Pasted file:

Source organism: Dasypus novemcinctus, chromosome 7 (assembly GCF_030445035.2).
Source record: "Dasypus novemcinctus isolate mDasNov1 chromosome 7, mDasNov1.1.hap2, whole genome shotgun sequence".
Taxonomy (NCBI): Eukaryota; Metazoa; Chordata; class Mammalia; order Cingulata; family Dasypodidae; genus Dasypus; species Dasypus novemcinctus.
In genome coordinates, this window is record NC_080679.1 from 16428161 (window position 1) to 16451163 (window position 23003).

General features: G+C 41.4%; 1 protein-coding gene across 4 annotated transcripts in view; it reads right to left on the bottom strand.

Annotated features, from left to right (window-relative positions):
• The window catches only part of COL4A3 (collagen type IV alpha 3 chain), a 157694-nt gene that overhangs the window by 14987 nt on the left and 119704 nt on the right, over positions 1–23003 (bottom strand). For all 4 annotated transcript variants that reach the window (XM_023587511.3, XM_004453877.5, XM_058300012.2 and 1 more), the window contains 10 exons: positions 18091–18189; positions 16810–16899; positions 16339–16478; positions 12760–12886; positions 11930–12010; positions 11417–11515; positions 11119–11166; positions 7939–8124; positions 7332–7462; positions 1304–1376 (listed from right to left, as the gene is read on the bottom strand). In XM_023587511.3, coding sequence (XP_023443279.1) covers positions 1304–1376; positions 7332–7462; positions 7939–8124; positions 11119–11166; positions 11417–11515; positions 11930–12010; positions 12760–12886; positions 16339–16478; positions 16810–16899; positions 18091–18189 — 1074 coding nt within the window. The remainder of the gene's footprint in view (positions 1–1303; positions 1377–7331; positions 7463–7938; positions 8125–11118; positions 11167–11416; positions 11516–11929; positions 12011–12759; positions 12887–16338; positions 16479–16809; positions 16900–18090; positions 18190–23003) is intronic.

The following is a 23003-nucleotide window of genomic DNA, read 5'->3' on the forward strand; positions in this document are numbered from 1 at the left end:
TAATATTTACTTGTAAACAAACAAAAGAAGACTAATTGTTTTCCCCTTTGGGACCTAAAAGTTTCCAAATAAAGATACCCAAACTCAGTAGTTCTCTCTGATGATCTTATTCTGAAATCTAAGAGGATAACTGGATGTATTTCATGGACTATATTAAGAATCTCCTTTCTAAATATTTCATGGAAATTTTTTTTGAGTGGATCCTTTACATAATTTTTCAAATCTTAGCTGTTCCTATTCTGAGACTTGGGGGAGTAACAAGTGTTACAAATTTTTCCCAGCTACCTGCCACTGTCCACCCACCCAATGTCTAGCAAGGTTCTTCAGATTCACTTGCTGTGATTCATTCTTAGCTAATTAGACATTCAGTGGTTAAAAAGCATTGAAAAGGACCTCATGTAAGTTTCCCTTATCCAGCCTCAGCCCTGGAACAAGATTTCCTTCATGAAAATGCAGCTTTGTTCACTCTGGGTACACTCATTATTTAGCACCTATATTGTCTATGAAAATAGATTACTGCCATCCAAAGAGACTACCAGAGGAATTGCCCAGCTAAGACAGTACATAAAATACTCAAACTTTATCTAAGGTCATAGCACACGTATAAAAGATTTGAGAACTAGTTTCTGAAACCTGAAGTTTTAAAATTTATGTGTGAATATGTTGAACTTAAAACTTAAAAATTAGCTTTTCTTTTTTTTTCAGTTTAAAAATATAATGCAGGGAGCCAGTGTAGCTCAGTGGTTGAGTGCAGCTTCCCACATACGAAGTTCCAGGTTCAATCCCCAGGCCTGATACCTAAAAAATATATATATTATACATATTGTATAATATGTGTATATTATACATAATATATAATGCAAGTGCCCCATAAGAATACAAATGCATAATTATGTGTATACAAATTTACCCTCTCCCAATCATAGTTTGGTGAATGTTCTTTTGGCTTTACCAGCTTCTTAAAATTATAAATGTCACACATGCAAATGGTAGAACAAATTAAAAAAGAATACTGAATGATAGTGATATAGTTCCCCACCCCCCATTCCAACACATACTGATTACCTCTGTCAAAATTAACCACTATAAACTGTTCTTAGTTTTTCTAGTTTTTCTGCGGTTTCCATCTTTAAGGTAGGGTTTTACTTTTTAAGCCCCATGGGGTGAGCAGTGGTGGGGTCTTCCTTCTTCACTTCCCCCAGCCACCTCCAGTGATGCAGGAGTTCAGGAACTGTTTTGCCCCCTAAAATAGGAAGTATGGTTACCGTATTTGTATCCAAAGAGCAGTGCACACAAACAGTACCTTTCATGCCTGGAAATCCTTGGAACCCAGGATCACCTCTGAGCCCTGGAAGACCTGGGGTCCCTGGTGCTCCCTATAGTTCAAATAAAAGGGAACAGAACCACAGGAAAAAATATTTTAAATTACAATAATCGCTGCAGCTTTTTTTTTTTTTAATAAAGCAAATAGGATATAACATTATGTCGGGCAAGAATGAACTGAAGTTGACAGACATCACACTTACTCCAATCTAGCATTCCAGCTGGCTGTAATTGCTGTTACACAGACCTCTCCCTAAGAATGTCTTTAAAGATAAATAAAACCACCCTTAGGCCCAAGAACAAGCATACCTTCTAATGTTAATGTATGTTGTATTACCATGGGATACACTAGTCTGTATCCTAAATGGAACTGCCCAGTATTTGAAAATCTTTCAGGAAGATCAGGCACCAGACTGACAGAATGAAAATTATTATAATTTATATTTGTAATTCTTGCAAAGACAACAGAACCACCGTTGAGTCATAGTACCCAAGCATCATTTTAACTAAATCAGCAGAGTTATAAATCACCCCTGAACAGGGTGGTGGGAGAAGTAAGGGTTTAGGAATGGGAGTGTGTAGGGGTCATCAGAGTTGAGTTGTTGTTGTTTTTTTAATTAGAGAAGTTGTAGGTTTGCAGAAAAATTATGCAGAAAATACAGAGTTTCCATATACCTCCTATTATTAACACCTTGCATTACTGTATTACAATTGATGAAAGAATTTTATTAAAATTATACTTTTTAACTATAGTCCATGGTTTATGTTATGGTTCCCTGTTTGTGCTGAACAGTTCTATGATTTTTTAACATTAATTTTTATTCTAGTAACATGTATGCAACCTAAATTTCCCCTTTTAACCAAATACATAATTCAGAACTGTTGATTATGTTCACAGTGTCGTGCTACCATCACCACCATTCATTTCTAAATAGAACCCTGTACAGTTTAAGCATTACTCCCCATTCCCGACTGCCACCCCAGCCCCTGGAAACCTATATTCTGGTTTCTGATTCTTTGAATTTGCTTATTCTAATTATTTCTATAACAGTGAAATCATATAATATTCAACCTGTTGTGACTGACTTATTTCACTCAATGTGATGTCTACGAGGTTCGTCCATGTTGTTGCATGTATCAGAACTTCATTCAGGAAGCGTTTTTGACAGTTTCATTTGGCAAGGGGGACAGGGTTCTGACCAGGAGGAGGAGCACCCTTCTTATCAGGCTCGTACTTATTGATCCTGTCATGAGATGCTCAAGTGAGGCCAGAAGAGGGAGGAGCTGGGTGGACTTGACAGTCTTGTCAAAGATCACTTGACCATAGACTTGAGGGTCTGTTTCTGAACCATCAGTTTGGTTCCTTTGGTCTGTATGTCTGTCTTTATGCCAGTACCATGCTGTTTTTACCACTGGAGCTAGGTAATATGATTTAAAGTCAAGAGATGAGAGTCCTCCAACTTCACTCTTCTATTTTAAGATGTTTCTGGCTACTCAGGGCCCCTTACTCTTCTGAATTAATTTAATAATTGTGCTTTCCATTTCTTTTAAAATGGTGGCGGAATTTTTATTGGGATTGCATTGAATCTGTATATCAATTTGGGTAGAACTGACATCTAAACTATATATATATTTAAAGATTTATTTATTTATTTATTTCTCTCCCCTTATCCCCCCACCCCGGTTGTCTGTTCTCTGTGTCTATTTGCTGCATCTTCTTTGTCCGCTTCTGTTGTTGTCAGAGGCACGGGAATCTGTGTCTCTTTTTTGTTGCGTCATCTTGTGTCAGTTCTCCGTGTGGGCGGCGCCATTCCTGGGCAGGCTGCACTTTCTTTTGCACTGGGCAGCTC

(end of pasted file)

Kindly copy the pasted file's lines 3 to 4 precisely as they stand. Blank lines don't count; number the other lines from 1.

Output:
Taxonomy (NCBI): Eukaryota; Metazoa; Chordata; class Mammalia; order Cingulata; family Dasypodidae; genus Dasypus; species Dasypus novemcinctus.
In genome coordinates, this window is record NC_080679.1 from 16428161 (window position 1) to 16451163 (window position 23003).